Here are We Card recommendations on how to card properly:
â Card anyone under 27 years old.
â Keep the tobacco product off the counter and away from the customer to avoid a grab-and-run.
â If the customer offers a card in a wallet, ask him or her to remove it and hand it to you.
â Sweep your finger across the card. If you feel bumps or if the photo is raised, it's probably been altered.
â Flip the card over and look for a bar code, magnetic stripe or other information. If the back is blank, it's probably a fake.
â Check the date of birth, description, photo and expiration date.
â If there's a possibility of danger, make the sale.
Mitigating circumstances notwithstanding, the c-store industry has been acutely aware that tobacco sales to minors is a losing strategy. When Congress enacted the Synar Amendment in 1992 (named for its sponsor, Oklahoma Congressman Mike Synar), which is aimed at decreasing access to tobacco products by those under 18, the industry embraced its provisions.
The result has been a spectacular reduction in store violations. In 1997, the violation rate was 40.1 percent. This past year, ending Sept. 30, it was 10.9 percent. North Dakota had the lowest rate, at 1.6 percent, while the highest rate of violation belonged to Oregon, at 18.8 percent.
Much of the effort contributing to this success rate has been driven by c-store chains such as Circle K. In 1999, it was the first national convenience store chain to voluntarily restrict access to tobacco products by minors by designing special display units that put cigarettes, cigars and smokeless tobacco behind its sales counters and out of the reach of customers. This was combined with specialized training for the retailer's employees.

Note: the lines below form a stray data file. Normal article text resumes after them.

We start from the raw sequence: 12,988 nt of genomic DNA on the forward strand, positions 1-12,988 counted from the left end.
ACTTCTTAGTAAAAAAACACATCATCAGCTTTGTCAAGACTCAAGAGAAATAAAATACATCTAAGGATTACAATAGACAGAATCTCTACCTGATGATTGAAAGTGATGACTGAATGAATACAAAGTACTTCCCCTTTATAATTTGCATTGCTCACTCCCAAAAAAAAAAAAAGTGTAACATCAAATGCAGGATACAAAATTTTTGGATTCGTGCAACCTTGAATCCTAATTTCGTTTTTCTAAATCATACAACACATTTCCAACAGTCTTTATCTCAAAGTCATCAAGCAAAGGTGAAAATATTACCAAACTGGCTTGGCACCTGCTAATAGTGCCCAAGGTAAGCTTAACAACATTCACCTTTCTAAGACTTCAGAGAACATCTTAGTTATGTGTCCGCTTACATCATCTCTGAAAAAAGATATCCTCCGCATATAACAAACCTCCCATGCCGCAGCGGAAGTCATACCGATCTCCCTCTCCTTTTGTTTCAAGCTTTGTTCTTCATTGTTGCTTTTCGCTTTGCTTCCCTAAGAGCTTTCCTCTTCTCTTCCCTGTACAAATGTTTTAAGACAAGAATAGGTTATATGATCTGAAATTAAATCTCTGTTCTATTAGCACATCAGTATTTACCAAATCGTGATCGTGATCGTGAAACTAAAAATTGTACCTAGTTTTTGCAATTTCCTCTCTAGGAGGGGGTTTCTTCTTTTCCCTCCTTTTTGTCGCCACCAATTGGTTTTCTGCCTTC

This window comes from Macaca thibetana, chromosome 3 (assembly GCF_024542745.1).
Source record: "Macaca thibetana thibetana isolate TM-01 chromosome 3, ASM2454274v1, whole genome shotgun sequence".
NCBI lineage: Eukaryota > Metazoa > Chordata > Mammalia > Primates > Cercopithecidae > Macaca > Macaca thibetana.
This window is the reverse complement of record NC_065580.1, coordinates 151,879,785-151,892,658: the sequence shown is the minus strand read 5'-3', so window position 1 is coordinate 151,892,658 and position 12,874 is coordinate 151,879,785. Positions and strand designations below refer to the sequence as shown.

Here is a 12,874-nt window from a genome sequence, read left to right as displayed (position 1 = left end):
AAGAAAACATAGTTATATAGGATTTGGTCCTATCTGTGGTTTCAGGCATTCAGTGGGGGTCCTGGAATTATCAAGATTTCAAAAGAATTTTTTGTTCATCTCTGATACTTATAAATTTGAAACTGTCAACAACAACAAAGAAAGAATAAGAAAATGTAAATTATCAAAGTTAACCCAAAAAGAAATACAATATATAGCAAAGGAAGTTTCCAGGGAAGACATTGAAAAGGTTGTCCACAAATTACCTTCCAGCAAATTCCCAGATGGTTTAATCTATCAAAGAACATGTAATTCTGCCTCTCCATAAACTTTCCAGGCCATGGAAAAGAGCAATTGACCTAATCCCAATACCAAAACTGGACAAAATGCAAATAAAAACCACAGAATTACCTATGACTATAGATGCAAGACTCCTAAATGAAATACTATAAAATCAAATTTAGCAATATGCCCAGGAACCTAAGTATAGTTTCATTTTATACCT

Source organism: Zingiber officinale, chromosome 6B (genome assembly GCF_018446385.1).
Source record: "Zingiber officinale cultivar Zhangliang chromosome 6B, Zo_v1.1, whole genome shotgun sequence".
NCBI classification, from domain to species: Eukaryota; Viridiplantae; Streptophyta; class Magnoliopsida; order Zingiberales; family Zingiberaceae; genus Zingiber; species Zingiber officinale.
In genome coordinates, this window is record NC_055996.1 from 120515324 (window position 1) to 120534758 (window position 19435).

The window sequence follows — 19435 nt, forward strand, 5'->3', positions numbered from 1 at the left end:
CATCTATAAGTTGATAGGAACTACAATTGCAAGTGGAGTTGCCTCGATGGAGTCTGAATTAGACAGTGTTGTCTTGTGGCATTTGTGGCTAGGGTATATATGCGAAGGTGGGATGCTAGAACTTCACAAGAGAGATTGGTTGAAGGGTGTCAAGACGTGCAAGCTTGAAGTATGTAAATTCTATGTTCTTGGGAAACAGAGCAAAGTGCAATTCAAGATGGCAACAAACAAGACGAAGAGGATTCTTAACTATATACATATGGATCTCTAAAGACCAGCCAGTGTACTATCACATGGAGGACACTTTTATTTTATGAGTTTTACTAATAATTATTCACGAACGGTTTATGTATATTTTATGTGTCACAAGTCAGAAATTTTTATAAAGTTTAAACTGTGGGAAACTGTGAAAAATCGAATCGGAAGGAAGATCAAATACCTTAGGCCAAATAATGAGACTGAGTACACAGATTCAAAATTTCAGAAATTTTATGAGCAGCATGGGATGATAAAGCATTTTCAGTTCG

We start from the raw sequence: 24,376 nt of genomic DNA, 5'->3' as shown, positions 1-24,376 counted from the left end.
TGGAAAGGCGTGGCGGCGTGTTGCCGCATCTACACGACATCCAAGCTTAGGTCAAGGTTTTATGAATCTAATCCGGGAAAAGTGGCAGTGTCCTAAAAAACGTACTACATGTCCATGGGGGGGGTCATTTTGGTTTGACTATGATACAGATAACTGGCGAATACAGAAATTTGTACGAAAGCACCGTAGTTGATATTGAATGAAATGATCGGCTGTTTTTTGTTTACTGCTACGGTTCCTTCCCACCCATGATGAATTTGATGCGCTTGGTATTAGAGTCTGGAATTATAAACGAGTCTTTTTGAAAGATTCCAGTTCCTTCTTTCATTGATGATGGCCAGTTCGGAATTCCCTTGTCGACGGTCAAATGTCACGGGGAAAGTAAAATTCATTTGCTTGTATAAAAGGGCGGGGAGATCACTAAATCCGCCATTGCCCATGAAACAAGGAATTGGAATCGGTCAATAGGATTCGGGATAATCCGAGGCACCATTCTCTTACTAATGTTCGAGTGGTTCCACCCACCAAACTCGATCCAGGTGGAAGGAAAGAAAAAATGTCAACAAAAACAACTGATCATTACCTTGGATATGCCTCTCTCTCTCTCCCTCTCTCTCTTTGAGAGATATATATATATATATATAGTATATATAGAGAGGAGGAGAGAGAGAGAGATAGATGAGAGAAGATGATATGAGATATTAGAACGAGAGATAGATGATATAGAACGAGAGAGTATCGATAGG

More recently, in April 2010, Valero entered into an agreement with the California Attorney General to eliminate vending machines in its company-owned stores, administer independent compliance checks, and limit in-store tobacco advertising, among other measures.
Gas stations in particular have felt the spotlight, since according to a survey cited by www.consumeraffairs.com, 47 percent of underage youths who reported buying cigarettes said they got them at gas station c-stores. As a consequence, multi-state agreements similar to that of Valero have been adopted by Conoco, Phillips 66, 76, Exxon, Mobil, BP, ARCO, Chevron and Shell.
Smaller chains and independent operators more often have relied on state associations for assistance in training. In a recent newsletter, for example, the Missouri Petroleum Marketers and Convenience Store Association (MPCA) pointed to We Card as a source for training programs and materials. Single-store owners can find a list of local and state convenience store associations with contact information at www.singlestoreowner.com.